Now comes the instant gratification part. Click on the "full-text" button and you are given two or three choices. If the item is an article and is available online, you are linked to the journal site, given an abstract, and can enter your subscriber information to receive the full text. If your library owns the item, it can choose to have you search the catalog or order the item. Thirdly, you can purchase the item, either an electronic or print copy, via a link to Information Express or

Top Level CCS Categories

A. General Literature
B. Hardware
C. Computer Systems
D. Software
E. Data
F. Theory of Computation
G. Mathematics of Computing
H. Information Systems
    H.5 Information Interfaces and Presentation
I. Computer Methodologies
    I.1 Algebraic Manipulation
    I.2 Artificial Intelligence
    I.3 Computer Graphics
    I.4 Image Processing
    I.5 Pattern Recognition
    I.6 Simulation and Modeling
    I.7 Text Processing
J. Computer Applications
K. Computing Milieux

Subscription Models

According to the site, subscriptions are currently being subsidized for the first 2 years, as Computing Reviews "increases its value by developing its software offering and growing its content base." In other words, as it shakes the bugs out and adds to content, forums, etc.
I don't know of too many other sites this generous.

And ACM also offers an Individual subscription at $9.85/month. It is not clear if this is for members only. Other options are (all for three simultaneous users and with 50 percent off for additional sites): non-profit—$2,600; small corporation—$3,650; medium corporation—$4,700; and large corporation—$6,250. Contact links to the ACM for more information on pricing are provided at the site. plans to expand the concept to other societies and information providers who wish to "provide a community environment" for their audience. I hope many of them sign up.


You can customize and personalize in many ways. On the default home page, you'll see the contents of "Today's issue" listed by CCS category. Choose to view the contents by title, author, reviewer, or by your customized "favorite view" that shows you the page set up just the way you want it.

Other buttons give you a choice to see Hot Topics, which include those reviews chosen on the most "cutting-edge" topics of the day, Reviewer Profiles, or Forums, which are discussion areas that are just beginning to be populated. A Forum can be on a topic, or can be a discussion on a specific item in the database.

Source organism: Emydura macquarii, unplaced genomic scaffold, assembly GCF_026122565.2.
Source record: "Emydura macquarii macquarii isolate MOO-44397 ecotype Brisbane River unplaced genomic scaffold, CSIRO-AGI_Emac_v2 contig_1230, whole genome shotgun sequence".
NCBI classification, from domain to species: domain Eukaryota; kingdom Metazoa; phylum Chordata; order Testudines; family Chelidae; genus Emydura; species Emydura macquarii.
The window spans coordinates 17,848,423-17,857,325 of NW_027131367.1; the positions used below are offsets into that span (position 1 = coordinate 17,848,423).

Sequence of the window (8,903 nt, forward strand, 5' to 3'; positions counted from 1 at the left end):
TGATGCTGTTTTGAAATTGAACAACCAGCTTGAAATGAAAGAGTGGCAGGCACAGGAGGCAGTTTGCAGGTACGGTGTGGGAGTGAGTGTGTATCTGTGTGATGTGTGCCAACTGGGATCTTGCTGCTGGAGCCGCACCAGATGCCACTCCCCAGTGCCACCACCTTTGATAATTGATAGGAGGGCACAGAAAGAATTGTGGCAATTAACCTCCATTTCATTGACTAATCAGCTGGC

There are several types of Search capabilities. The simple search gives you a free text box, and the search can be limited by date (back to 1974), partial review, and sorted by relevancy, date reviewed, date published, author, article title, type of publication, or journal title. You can also choose to display from 10 to 100 items per page, in descending or ascending order. The advanced search adds fielded Boolean searching, along with limiting by source type, CCS category, and terms. A "preset" allows you to customize your own search screen.

You can also browse by author, title, reviewer, or issue (back to 1985). After you leave the home page, there is always a left-hand toolbar that offers you options to search, browse, and go to hot topics, the forum, or your Smartbox.

The Smartbox area is one of the most value-added features of It is the Alert feature that you can customize by content and by display. Choose to be alerted when a new item appears in your favorite CCS, journal, by author, reviewer, item type, or forum, or even a saved search. Choose the time frame you wish (30, 60, 90 or 120 days), number of items per category or subcategory (3, 5, or 10 to avoid information overload!), and sort by CCS category, date, or title. Additionally, you can modify your account information at Smartbox.